I believe that loneliness is something essential to human nature; it can only be covered over, it can never actually go away. Loneliness is part of being human, because there is nothing in existence that can completely fulfill the needs of the human heart.
Sometimes it seems as if we do everything possible to avoid the painful confrontation with our basic human loneliness, and allow ourselves to be trapped by false gods promising immediate satisfaction and quick relief. But perhaps the painful awareness of loneliness is an invitation to transcend our limitations and look beyond the boundaries of our existence. The awareness of loneliness might be a gift we must protect and guard, because our loneliness reveals to us an inner emptiness that can be destructive when misunderstood, but filled with promise for him who can tolerate its sweet pain.
~Jean Vanier, Becoming Human
We have a "no cell phones" policy at the Women, Infants and Children (WIC) Clinic where I work. We don't strictly enforce it, but the signs are posted in the hopes that when a client is called for her turn with the intake clerk, health screener or nutritionist, she'll be ready to give the WIC employee her full attention so the visit will move along quickly in respect to those whose appointments come after.
On a recent day as I was walking past the waiting room, I overheard a client carrying on a phone conversation that was peppered with vulgarities. The other clients in the waiting room were clearly disturbed by the foul language, especially since there are so many small children nearby. I stopped and reminded the client of the "no cell phones" policy and asked her to end her call.
Later that same day another client came into my office with her cell phone tucked between her ear and her shoulder while she juggled the baby in the her arms and the toddler by her side. She was telling her boyfriend that she needed to hang up because it was time for her appointment and then she began to beg him to call her back later. Her voice was a polite pleading strain that was rife with loneliness. I didn't have the heart to ask her to end her call and I waited while she completed her conversation. Listening to her speaking on the phone reminded me of my own loneliness.
I vividly remember those achingly lonely days at home when my children were babies and toddlers and I longed for some adult conversation. My favorite time of the day was 3:00 PM when Paul would walk in the door after a long day at work. Then, at last, I felt as if I had come to life, as if my day's purpose had finally been revealed to me in the person of my husband. Yet even with my husband by my side, my heart continued to feel lonely, my desires unfulfilled, my longing unquenchable. Little by little that longing turned to depression, a self-pity for something that I lacked although I had no idea what it could possibly be.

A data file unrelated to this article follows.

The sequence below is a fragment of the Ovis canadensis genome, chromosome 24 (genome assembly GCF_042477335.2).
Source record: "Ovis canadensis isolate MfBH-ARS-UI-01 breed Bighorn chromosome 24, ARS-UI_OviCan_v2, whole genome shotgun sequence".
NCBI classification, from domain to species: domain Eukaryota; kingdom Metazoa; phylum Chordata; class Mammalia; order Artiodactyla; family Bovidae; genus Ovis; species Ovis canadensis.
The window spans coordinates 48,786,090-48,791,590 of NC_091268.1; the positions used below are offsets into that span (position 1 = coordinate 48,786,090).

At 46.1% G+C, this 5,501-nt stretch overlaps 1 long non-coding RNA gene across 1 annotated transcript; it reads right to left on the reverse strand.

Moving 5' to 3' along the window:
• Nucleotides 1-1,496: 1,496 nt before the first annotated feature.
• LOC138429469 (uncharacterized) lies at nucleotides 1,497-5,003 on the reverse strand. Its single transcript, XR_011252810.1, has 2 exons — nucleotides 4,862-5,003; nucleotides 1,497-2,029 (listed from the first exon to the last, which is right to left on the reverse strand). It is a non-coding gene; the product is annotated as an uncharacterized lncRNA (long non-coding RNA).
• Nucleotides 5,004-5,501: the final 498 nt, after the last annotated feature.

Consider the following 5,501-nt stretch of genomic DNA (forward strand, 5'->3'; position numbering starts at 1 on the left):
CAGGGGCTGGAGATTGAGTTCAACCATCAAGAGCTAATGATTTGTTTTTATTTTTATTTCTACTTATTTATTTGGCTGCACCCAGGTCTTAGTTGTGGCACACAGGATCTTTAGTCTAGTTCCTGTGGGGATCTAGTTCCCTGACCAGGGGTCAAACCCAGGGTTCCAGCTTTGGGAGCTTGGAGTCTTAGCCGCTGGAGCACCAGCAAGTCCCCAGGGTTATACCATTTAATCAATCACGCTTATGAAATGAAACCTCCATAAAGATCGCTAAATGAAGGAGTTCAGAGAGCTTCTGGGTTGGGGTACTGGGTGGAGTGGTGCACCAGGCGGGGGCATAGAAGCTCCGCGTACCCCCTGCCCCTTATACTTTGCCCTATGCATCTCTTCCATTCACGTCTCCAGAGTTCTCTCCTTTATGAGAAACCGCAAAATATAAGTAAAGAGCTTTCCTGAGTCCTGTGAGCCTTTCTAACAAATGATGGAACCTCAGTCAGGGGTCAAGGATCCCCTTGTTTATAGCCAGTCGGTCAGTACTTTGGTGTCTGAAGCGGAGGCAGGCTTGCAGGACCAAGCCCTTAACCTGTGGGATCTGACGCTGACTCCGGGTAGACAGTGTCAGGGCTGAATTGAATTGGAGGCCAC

And now, even though I'm at work all day at a job I love, and my children are in school and my family arrives home before I do and are waiting there to greet me with smiles and warm embraces when I finally walk in the door, my days are still filled with longing and loneliness. No matter how busy and preoccupied I am with the tasks of life and the people with whom God has blessed me, it never seems to be enough, something is always missing.
Even with the wonderful blessings of a loving family, a meaningful job and a deep and rich faith, I can't help but carry a heaviness in my heart. I often stress and fret over what might be wrong and wonder about how I can ever find a lasting happiness in my life. My husband and children closely watch my face for signs of depression-any gloomy overcast appearance or the beginning of tears welling within my eyes and they are quick to worry and ask me what's wrong. Friends, too, ask me if I'm happy and I never quite know how to answer that question, I'm not quite sure what happiness feels like or if I've ever known it at all. There have been moments of joyfulness in life, most certainly, but underneath the joy there forever lurks a desperate want that can never seem to be satisfied.
But in reality, nothing is wrong and I am as happy as God has meant me to be. We are all lonely in this life and we deal with our loneliness through varied emotions-either with sorrow, giddiness or anger, or we hide it behind busy activities. God has placed a deep desire within each of our souls that can never be satisfied in this world. We are all working toward that glorious day of eternal union with Him and until that moment arrives, we can't help but hold an empty place in our hearts that only He can fill.
So I think back to the woman who had been swearing on the cell phone in the waiting room. Her behavior didn't draw out my pity; only my disdain. But perhaps I was wrong. Maybe what she really deserved was my compassion and patience, for her heart appeared to have been hardened by anger. Somewhere deep within her soul, there surely resides a loneliness, a longing for God, an emptiness that will not be filled by anyone or anything on earth, and she had buried it under a facade of bitterness and harsh words in the same way that I often mask my loneliness under the tears of depression, instead of peacefully accepting the natural longings of my human heart for my Creator. Perhaps when she finally escapes from the anger that controls her life, she will come to understand that she is simply lonely for God and she will understand that her loneliness will remain with her through every moment of each day in a restless desire for the only One who can satisfy.
"You have made us for Yourself, O Lord, and our hearts are restless until they rest in You."